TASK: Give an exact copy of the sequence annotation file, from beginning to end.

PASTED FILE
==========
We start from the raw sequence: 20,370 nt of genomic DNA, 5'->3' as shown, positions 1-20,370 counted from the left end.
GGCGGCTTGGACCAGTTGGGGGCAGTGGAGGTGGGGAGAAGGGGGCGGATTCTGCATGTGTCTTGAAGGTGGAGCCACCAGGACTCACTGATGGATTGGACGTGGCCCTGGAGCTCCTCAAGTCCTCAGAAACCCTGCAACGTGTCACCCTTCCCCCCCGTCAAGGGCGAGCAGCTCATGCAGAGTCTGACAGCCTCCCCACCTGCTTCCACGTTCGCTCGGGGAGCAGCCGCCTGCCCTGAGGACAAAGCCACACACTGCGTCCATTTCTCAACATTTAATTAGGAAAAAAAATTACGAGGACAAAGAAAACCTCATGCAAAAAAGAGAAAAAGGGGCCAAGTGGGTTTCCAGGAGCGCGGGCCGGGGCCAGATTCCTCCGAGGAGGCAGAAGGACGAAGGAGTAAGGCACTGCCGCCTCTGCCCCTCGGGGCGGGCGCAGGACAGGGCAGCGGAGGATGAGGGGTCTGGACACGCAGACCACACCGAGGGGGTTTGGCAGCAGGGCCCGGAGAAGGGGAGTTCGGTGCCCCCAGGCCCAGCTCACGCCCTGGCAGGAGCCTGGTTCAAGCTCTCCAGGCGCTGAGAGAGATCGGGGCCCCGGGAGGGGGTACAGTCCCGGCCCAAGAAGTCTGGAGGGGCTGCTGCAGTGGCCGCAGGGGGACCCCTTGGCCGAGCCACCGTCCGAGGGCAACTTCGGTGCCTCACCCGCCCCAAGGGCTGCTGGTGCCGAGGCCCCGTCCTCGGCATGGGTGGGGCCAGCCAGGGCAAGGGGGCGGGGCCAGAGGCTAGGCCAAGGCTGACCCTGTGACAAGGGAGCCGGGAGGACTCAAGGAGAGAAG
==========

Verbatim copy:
We start from the raw sequence: 20,370 nt of genomic DNA, 5'->3' as shown, positions 1-20,370 counted from the left end.
GGCGGCTTGGACCAGTTGGGGGCAGTGGAGGTGGGGAGAAGGGGGCGGATTCTGCATGTGTCTTGAAGGTGGAGCCACCAGGACTCACTGATGGATTGGACGTGGCCCTGGAGCTCCTCAAGTCCTCAGAAACCCTGCAACGTGTCACCCTTCCCCCCCGTCAAGGGCGAGCAGCTCATGCAGAGTCTGACAGCCTCCCCACCTGCTTCCACGTTCGCTCGGGGAGCAGCCGCCTGCCCTGAGGACAAAGCCACACACTGCGTCCATTTCTCAACATTTAATTAGGAAAAAAAATTACGAGGACAAAGAAAACCTCATGCAAAAAAGAGAAAAAGGGGCCAAGTGGGTTTCCAGGAGCGCGGGCCGGGGCCAGATTCCTCCGAGGAGGCAGAAGGACGAAGGAGTAAGGCACTGCCGCCTCTGCCCCTCGGGGCGGGCGCAGGACAGGGCAGCGGAGGATGAGGGGTCTGGACACGCAGACCACACCGAGGGGGTTTGGCAGCAGGGCCCGGAGAAGGGGAGTTCGGTGCCCCCAGGCCCAGCTCACGCCCTGGCAGGAGCCTGGTTCAAGCTCTCCAGGCGCTGAGAGAGATCGGGGCCCCGGGAGGGGGTACAGTCCCGGCCCAAGAAGTCTGGAGGGGCTGCTGCAGTGGCCGCAGGGGGACCCCTTGGCCGAGCCACCGTCCGAGGGCAACTTCGGTGCCTCACCCGCCCCAAGGGCTGCTGGTGCCGAGGCCCCGTCCTCGGCATGGGTGGGGCCAGCCAGGGCAAGGGGGCGGGGCCAGAGGCTAGGCCAAGGCTGACCCTGTGACAAGGGAGCCGGGAGGACTCAAGGAGAGAAG